And check out our really comprehensive guide to at-home science activities for kids on Cool Mom Tech. It’s sorted by age, K-12, and includes even more resources for you.
For math: There are so many great apps!
We have shared so many of the best math apps for kids of all ages on Cool Mom Tech, from fun and free to more advanced for a fee. Prodigy is one program recommended by a lot of schools.
Another fantastic and totally free resource is Khan Academy, which is even used by thousands of school systems. They have an early math option as well as a general arithmetic option for elementary-aged kids; but Khan also offers an option to choose your mathwork by grade. If you want more structured learning and practice than just “go play with this app for 30 minutes.” It’s is a great place to start.
For social studies: Let Netflix do some of the heavy lifting.
Stil I Rise: The Maya Angelou Documentary
While I’m not suggesting you just set your kids in front of the TV the whole time they’re on break, pro homeschooling tip: you can find some amazing educational shows and documentaries on Netflix. Just google “Netflix movies” along with whatever topic you’re studying, and I guarantee there’s a homeschool mom who’s already put together a whole playlist of educational shows.
While this works great for any subject, it’s so perfect for bringing history to life, whether you’re studying American history, world cultures, or biographies of notable people through the ages that give kids a portrait of different times.
One more tip: turn on the subtitles while you watch. It will help kids with their reading skills too.
Related: Creating a homeschool schedule: 8 different ideas to help you figure out what will work best for you.
For electives: Ask your kids to pick something new they want to learn.
Do they want to know how to speak Spanish or Chinese? Sign up for an Outschool class or download the Droplets app or Duolingo. which is always popular.
If you know how to sew or bake, or play chess or write comedy sketches, teach them. (Psst…baking is good for math skills, as Joy Cho reminded us recently.)
If your friend has insane calligraphy skills, maybe she can create and share some traceable practice sheets with you via email. It’s also a good time for kids to learn cursive.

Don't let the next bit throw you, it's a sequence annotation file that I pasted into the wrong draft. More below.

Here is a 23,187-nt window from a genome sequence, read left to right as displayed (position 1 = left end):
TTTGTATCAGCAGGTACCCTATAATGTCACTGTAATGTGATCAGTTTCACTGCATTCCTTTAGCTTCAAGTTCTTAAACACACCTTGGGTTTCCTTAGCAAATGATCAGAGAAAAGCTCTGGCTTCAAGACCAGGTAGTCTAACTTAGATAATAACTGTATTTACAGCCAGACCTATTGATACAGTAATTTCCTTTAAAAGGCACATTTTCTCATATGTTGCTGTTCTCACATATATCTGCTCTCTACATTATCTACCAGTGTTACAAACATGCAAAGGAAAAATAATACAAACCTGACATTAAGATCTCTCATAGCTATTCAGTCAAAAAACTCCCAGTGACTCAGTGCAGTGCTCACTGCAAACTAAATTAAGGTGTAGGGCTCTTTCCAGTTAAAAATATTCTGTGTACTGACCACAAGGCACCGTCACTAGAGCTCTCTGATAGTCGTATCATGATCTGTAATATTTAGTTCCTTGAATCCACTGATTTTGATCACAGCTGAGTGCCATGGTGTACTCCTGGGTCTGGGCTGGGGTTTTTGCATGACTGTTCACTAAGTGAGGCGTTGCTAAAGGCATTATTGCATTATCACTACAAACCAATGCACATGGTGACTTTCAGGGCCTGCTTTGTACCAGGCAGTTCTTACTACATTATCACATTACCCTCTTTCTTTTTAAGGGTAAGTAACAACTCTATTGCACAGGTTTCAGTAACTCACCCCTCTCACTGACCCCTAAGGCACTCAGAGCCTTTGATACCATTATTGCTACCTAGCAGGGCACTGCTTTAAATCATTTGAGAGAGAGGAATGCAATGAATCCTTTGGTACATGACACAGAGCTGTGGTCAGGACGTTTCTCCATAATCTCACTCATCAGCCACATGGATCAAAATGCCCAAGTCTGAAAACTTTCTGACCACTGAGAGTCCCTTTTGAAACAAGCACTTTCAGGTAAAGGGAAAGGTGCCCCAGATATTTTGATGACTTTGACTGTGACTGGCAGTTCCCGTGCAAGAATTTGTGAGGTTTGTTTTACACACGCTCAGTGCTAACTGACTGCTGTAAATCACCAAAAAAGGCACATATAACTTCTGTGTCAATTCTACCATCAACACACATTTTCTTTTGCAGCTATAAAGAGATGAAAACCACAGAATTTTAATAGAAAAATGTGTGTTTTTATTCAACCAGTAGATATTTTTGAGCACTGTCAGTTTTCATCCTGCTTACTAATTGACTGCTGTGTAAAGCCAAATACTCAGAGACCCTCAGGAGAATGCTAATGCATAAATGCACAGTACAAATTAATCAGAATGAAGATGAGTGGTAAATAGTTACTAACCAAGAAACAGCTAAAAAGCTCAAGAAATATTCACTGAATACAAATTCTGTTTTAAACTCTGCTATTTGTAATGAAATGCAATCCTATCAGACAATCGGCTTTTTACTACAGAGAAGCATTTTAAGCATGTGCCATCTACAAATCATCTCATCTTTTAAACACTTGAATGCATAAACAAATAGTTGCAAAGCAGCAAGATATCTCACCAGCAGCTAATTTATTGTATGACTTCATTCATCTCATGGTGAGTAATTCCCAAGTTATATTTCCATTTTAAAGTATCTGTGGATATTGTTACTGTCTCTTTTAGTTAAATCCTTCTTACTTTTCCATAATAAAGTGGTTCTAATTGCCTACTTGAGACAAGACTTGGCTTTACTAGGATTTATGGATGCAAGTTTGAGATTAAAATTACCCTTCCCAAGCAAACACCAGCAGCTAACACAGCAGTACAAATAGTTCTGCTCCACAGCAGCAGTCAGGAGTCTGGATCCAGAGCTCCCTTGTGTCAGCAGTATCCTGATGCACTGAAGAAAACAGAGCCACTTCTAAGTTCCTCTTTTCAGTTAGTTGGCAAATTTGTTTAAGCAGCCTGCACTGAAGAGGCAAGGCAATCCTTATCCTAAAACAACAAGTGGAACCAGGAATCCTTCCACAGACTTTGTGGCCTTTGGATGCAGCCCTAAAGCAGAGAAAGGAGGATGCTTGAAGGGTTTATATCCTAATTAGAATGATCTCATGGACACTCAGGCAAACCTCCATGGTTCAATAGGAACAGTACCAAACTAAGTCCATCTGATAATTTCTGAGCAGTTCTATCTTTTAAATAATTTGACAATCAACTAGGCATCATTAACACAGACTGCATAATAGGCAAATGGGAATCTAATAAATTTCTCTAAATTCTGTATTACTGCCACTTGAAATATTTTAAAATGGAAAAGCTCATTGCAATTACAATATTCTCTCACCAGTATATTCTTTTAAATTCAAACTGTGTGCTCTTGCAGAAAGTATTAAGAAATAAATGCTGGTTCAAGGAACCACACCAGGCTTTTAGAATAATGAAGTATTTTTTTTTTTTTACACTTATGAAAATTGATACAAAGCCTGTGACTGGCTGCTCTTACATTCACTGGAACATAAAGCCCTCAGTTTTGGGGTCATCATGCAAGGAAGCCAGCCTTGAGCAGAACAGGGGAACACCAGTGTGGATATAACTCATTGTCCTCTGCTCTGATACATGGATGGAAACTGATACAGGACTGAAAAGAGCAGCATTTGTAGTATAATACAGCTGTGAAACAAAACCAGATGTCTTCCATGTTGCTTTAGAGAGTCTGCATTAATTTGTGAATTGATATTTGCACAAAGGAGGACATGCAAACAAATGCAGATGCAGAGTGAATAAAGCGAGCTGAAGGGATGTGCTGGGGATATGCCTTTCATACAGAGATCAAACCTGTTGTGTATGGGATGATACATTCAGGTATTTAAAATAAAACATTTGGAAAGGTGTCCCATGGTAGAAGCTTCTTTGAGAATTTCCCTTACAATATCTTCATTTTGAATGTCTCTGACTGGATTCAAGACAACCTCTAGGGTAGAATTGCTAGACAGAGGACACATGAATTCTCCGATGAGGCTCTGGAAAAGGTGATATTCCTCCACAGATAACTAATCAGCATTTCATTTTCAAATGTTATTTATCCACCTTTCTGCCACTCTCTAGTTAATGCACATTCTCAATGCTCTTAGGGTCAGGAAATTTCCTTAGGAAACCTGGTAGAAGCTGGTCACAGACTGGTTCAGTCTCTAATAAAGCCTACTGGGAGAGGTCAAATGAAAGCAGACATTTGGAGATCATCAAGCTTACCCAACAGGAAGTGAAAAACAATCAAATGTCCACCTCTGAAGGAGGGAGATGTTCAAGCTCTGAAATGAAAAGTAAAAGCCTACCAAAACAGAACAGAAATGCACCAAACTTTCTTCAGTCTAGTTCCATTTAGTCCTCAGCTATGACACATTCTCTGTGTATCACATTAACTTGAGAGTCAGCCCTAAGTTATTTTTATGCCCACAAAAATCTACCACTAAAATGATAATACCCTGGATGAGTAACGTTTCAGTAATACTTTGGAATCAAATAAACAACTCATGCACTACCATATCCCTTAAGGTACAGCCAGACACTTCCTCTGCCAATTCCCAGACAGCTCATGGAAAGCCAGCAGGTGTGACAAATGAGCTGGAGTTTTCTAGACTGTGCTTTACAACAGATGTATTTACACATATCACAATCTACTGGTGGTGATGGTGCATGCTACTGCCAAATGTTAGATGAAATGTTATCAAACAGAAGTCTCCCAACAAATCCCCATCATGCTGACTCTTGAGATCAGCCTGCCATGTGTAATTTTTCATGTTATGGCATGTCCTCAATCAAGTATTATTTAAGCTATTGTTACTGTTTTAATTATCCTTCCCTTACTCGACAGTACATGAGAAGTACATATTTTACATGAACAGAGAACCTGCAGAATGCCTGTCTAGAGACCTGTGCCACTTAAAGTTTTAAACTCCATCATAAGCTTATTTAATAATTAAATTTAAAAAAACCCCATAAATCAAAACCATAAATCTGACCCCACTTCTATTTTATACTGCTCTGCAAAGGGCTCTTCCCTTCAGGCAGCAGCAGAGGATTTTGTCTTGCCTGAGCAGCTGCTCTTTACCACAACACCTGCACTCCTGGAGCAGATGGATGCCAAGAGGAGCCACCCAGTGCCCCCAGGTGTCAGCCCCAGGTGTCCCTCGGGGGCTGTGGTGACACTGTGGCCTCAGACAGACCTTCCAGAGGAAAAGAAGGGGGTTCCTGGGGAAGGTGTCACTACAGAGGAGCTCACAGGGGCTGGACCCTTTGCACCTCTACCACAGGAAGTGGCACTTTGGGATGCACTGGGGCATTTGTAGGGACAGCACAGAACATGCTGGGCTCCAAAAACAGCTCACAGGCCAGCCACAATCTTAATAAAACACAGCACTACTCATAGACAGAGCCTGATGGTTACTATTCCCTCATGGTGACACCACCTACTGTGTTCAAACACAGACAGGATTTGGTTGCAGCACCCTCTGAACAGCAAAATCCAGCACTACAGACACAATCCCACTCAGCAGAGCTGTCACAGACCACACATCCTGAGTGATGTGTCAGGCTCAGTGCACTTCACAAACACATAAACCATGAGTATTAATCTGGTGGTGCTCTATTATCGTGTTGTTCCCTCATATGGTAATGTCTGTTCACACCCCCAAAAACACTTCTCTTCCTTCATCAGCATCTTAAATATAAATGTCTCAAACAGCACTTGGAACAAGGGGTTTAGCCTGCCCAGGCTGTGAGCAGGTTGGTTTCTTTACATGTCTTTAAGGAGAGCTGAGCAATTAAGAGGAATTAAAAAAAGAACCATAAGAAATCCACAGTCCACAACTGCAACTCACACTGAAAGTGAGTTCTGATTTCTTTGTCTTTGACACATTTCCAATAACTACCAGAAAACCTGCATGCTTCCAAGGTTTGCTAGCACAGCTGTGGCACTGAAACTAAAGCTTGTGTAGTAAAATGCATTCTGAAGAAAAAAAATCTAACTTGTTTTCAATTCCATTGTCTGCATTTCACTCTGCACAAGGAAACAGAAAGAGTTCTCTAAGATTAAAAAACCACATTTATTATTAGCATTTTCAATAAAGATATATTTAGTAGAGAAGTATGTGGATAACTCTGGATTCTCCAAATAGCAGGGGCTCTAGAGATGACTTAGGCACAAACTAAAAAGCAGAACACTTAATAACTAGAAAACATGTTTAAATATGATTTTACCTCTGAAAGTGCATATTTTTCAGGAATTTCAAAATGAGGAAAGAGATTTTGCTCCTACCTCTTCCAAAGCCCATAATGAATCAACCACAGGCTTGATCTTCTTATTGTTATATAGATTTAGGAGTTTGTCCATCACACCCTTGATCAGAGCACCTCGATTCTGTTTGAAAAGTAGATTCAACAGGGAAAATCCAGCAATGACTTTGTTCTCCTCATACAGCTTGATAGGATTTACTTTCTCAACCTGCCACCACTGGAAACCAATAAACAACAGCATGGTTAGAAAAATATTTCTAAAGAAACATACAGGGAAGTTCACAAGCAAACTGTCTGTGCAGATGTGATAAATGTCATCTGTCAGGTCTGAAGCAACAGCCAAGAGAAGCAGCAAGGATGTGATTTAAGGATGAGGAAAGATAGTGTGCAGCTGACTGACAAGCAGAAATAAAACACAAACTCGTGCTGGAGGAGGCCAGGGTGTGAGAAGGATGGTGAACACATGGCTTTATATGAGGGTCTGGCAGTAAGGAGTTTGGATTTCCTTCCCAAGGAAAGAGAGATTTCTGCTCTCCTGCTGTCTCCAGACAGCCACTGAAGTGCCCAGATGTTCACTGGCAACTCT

Look on Teachers Pay Teachers for a cheap (or even free) curriculum about the election or climate change, or whatever intrigues your kids at the moment.
Don’t forget PE!
Even if you don’t have a backyard, you can walk around the block if you can keep distance from others. Or if you’re indoors. Liz is planning on learning TikTok dances with her kids (have you seen our mom-daughter TikTok dance challenges on Insta?), playing Just Dance, and looking into online yoga videos — all at her kids’ suggestions.
The resources really are endless, and allowing your kids to have an “elective” can keep the day fun and interesting, just as it is in a school.
Note: All of these ideas work great for older kids too. Just scale up as needed.
Related: 8 fantastic online educational resources for parents bringing the learning home right now
Homeschooling tips for middle- and upper-school age kids
It’s going to be trickier for you to keep up with your older kids’ studies, because their curriculum is far more rigid In fact, their teachers may even be making online lectures available, or sending digital assignments to the kids. If that’s the case, your job is mainly monitoring homework and study time.
The downside is that the kids will be on their computers a lot during this period. So I advise you try to find fun, screen-free activities to break things up, like a fun board game for the whole family, or even prepping lunch together.
However if their teachers are not providing specific assignments or your school is more limited in terms of online learning resource, you can still give your kids grade-appropriate assignments to keep them on track.
Start with the ideas above, and then check these ideas, with high schoolers specifically in mind.
Related: Best homeschooling resources right now for newbies: Science, math, ELA, and social studies
Again, read all the books.
Publisher’s Weekly’s best YA books of 2019